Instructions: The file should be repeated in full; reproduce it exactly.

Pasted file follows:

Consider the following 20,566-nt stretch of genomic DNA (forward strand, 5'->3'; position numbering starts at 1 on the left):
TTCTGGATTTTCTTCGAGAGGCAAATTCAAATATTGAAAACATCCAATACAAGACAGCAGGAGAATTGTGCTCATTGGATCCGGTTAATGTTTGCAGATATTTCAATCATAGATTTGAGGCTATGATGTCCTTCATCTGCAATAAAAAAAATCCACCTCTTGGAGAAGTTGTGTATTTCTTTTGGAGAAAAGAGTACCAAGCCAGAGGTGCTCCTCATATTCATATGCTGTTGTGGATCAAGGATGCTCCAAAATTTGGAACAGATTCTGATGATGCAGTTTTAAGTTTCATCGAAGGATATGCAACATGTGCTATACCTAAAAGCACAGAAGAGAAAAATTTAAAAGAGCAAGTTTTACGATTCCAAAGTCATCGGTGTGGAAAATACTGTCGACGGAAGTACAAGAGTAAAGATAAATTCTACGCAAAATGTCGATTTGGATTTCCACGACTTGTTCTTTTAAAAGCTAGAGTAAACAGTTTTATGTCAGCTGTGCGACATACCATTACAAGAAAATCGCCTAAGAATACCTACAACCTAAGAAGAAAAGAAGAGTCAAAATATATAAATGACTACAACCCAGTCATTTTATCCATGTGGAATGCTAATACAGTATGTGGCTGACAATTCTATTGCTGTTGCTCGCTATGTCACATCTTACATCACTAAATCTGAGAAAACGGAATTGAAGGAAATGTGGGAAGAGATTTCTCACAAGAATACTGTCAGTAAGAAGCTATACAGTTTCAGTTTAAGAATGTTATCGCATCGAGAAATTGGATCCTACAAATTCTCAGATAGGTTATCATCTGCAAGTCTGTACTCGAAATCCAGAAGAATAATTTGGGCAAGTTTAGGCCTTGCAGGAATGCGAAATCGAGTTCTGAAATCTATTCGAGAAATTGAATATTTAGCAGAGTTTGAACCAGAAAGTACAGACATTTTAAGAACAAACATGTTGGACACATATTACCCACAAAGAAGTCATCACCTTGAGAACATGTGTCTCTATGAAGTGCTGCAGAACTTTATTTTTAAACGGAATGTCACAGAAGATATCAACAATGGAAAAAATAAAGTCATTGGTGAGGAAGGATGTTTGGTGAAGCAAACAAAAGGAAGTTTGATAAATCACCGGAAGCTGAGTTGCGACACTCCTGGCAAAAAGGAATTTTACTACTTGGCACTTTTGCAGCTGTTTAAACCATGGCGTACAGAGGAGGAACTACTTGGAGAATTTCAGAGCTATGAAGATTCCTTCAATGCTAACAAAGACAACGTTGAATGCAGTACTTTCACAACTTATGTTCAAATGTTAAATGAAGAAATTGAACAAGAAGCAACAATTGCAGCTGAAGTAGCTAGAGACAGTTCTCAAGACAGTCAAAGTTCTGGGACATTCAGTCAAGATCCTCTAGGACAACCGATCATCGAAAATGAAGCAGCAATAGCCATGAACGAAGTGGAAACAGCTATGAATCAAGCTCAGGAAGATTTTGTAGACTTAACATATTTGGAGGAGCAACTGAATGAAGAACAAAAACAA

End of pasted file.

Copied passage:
Consider the following 20,566-nt stretch of genomic DNA (forward strand, 5'->3'; position numbering starts at 1 on the left):
TTCTGGATTTTCTTCGAGAGGCAAATTCAAATATTGAAAACATCCAATACAAGACAGCAGGAGAATTGTGCTCATTGGATCCGGTTAATGTTTGCAGATATTTCAATCATAGATTTGAGGCTATGATGTCCTTCATCTGCAATAAAAAAAATCCACCTCTTGGAGAAGTTGTGTATTTCTTTTGGAGAAAAGAGTACCAAGCCAGAGGTGCTCCTCATATTCATATGCTGTTGTGGATCAAGGATGCTCCAAAATTTGGAACAGATTCTGATGATGCAGTTTTAAGTTTCATCGAAGGATATGCAACATGTGCTATACCTAAAAGCACAGAAGAGAAAAATTTAAAAGAGCAAGTTTTACGATTCCAAAGTCATCGGTGTGGAAAATACTGTCGACGGAAGTACAAGAGTAAAGATAAATTCTACGCAAAATGTCGATTTGGATTTCCACGACTTGTTCTTTTAAAAGCTAGAGTAAACAGTTTTATGTCAGCTGTGCGACATACCATTACAAGAAAATCGCCTAAGAATACCTACAACCTAAGAAGAAAAGAAGAGTCAAAATATATAAATGACTACAACCCAGTCATTTTATCCATGTGGAATGCTAATACAGTATGTGGCTGACAATTCTATTGCTGTTGCTCGCTATGTCACATCTTACATCACTAAATCTGAGAAAACGGAATTGAAGGAAATGTGGGAAGAGATTTCTCACAAGAATACTGTCAGTAAGAAGCTATACAGTTTCAGTTTAAGAATGTTATCGCATCGAGAAATTGGATCCTACAAATTCTCAGATAGGTTATCATCTGCAAGTCTGTACTCGAAATCCAGAAGAATAATTTGGGCAAGTTTAGGCCTTGCAGGAATGCGAAATCGAGTTCTGAAATCTATTCGAGAAATTGAATATTTAGCAGAGTTTGAACCAGAAAGTACAGACATTTTAAGAACAAACATGTTGGACACATATTACCCACAAAGAAGTCATCACCTTGAGAACATGTGTCTCTATGAAGTGCTGCAGAACTTTATTTTTAAACGGAATGTCACAGAAGATATCAACAATGGAAAAAATAAAGTCATTGGTGAGGAAGGATGTTTGGTGAAGCAAACAAAAGGAAGTTTGATAAATCACCGGAAGCTGAGTTGCGACACTCCTGGCAAAAAGGAATTTTACTACTTGGCACTTTTGCAGCTGTTTAAACCATGGCGTACAGAGGAGGAACTACTTGGAGAATTTCAGAGCTATGAAGATTCCTTCAATGCTAACAAAGACAACGTTGAATGCAGTACTTTCACAACTTATGTTCAAATGTTAAATGAAGAAATTGAACAAGAAGCAACAATTGCAGCTGAAGTAGCTAGAGACAGTTCTCAAGACAGTCAAAGTTCTGGGACATTCAGTCAAGATCCTCTAGGACAACCGATCATCGAAAATGAAGCAGCAATAGCCATGAACGAAGTGGAAACAGCTATGAATCAAGCTCAGGAAGATTTTGTAGACTTAACATATTTGGAGGAGCAACTGAATGAAGAACAAAAACAA